4 Responses to the Problem of Violence in the Bible
by John Dickson
Does the Bible actually endorse violence on a dramatic scale? Religion and violence is a difficult topic, especially at the moment with the rise of Islamic terrorism. But violent extremism isn’t solely a problem in Islam. Many thoughtful skeptics of Christianity ask, Doesn’t your Bible — especially the Old Testament book of Joshua — endorse violence on a dramatic scale? Some might say there’s no difference between what the Bible prescribes and other forms of violent religious fundamentalism.
In his bestselling book The God Delusion, Richard Dawkins articulates well his horror at what he reads: “The ethnic cleansing begun in the time of Moses is brought to bloody fruition in the book of Joshua, a text remarkable for the bloodthirsty massacres it records and the xenophobic relish with which it does so.” Elsewhere he writes, “The god of the Old Testament has got to be the most unpleasant character in all fiction.”
I have a good deal of respect for Richard Dawkins. And he is right to say that there are some terribly violent bits in the book of Joshua. I want to suggest, however, that a careful reading of the book of Joshua shows that what is going on in these pages has nothing to do with ethnic cleansing. The stories recounted do contain violence — and that is difficult — but not xenophobic violence.
Here are four things I’d like to point out to those — Christians included — who have a real problem with instances of violence in the Bible:
1. Just because it’s in the Bible does not mean it’s endorsed.
Many of the stories cited by Dawkins as examples of violent horror are not endorsed in the Bible at all. The incidents throughout the book of Judges, such as Jephthah’s killing of his own daughter just to keep a promise or of the cutting up of a women into 12 bits (both ridiculed by Dawkins) are in the book of Judges precisely to show us how low Israel had sunk. They are not moral examples to us.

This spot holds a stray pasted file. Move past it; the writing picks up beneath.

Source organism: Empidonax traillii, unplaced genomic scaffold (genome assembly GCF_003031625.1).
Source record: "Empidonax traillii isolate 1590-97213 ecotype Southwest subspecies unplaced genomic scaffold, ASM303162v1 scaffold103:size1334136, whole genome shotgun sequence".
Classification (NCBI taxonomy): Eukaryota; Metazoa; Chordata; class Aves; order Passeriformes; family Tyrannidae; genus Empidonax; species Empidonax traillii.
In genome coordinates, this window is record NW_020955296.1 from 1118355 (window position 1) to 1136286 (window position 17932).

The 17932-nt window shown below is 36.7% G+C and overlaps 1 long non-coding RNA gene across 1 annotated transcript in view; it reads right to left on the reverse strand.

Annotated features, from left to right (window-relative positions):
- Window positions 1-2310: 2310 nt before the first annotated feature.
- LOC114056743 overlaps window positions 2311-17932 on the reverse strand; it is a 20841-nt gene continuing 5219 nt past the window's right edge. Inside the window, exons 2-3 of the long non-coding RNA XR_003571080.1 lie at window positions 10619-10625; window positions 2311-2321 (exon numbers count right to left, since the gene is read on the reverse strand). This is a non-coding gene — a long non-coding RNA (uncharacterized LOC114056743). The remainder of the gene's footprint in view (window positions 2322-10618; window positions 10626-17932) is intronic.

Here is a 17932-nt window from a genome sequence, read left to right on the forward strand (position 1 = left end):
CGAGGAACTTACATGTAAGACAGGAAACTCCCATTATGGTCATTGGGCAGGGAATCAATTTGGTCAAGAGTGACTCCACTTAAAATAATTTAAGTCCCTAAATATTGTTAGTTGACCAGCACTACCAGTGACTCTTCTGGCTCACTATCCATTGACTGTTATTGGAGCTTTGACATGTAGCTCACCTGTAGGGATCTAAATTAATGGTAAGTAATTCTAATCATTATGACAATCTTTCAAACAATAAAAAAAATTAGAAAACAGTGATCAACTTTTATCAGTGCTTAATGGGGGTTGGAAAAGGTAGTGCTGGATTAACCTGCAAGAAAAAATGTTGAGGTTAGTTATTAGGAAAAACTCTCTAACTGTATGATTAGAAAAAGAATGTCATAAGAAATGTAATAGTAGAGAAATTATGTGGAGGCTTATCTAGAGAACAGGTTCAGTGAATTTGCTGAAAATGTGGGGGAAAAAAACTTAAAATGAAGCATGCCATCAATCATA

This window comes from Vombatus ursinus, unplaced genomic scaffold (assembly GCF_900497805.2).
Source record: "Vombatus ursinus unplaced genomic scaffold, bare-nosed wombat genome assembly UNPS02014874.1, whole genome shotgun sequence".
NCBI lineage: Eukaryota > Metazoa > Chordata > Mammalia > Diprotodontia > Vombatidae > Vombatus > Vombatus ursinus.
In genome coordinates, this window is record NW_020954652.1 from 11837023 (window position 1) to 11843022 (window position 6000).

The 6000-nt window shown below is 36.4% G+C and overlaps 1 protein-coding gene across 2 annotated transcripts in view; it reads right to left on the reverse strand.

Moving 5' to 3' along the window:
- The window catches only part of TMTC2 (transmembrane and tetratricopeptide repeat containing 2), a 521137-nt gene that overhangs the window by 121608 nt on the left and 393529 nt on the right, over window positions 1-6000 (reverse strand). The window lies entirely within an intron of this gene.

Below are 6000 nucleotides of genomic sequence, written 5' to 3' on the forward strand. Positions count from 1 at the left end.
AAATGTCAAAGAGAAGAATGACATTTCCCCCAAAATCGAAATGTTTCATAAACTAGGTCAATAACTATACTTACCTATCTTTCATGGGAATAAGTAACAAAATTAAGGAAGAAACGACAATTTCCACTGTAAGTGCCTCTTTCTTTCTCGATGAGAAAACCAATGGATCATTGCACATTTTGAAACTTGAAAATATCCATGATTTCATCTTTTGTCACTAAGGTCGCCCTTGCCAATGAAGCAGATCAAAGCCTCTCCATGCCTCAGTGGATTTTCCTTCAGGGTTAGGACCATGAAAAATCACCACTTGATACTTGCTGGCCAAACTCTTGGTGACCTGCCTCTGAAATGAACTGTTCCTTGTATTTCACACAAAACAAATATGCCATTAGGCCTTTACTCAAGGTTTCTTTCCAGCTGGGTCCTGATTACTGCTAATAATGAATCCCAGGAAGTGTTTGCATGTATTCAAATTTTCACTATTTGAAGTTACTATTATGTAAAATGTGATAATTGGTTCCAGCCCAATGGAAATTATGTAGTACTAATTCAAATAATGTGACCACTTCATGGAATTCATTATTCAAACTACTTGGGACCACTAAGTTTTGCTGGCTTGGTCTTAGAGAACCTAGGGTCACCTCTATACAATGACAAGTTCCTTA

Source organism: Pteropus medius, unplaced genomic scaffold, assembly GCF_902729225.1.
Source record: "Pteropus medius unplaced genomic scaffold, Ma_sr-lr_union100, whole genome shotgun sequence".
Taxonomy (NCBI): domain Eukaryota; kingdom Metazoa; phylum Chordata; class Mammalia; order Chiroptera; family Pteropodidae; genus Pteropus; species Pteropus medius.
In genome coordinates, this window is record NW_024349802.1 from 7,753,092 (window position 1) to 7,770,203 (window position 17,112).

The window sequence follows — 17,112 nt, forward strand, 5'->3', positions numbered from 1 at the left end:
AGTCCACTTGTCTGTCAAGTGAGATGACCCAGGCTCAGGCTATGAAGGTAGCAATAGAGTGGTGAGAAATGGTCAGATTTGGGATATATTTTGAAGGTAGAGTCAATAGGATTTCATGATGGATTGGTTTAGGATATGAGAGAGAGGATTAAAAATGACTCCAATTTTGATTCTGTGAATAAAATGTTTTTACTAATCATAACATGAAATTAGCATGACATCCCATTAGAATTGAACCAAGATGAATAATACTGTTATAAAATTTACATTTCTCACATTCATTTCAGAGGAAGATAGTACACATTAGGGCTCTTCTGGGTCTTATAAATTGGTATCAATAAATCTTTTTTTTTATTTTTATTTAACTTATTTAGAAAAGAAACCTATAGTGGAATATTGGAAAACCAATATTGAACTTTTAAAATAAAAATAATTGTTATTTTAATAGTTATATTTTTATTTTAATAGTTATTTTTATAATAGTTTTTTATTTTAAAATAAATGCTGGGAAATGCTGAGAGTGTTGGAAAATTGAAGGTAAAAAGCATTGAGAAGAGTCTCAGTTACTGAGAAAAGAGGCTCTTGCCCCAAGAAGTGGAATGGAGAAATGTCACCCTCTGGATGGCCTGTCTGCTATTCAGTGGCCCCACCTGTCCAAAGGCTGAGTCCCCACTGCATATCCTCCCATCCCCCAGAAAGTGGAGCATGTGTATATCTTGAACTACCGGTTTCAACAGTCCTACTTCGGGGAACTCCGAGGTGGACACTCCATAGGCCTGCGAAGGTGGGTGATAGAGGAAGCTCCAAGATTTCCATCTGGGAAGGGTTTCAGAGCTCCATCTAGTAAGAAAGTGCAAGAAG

2. You can’t separate the story from its explanation.
If you come in half way through a conversation, you are likely to miss out on context and meaning. Likewise, we need to be patient with a story like Joshua in order to understand what’s going on. So, what is going on? Dawkins reads it as ethnic cleansing. I understand why. It does appear similar to some of what we see in the modern world. However, the book of Joshua itself bends over backwards to tell us that it is nothing of the sort.
The first story of Joshua is about the salvation of a Canaanite prostitute named Rahab and her family. Why is this the opening story? Clearly, the narrator wants to emphasize that this war has nothing to do with ethnicity. God’s longing is to save the Canaanites, not judge them. We are also meant to wonder — since it is the opening story — how many other Rahabs there were in the history of the conquest whom we’re not told about.
The next major story in the book has the same point: Joshua is met by an angel — “the commander of the Lord’s army” — and when he asks the angel which side he is on, the angel replies, “Neither!” This serves as a repudiation of the normal understanding of tribal conflict.
So, what is the rationale of the conquest of Canaan if it has nothing to do with race or God playing favorites? Deuteronomy 9 makes two things clear…
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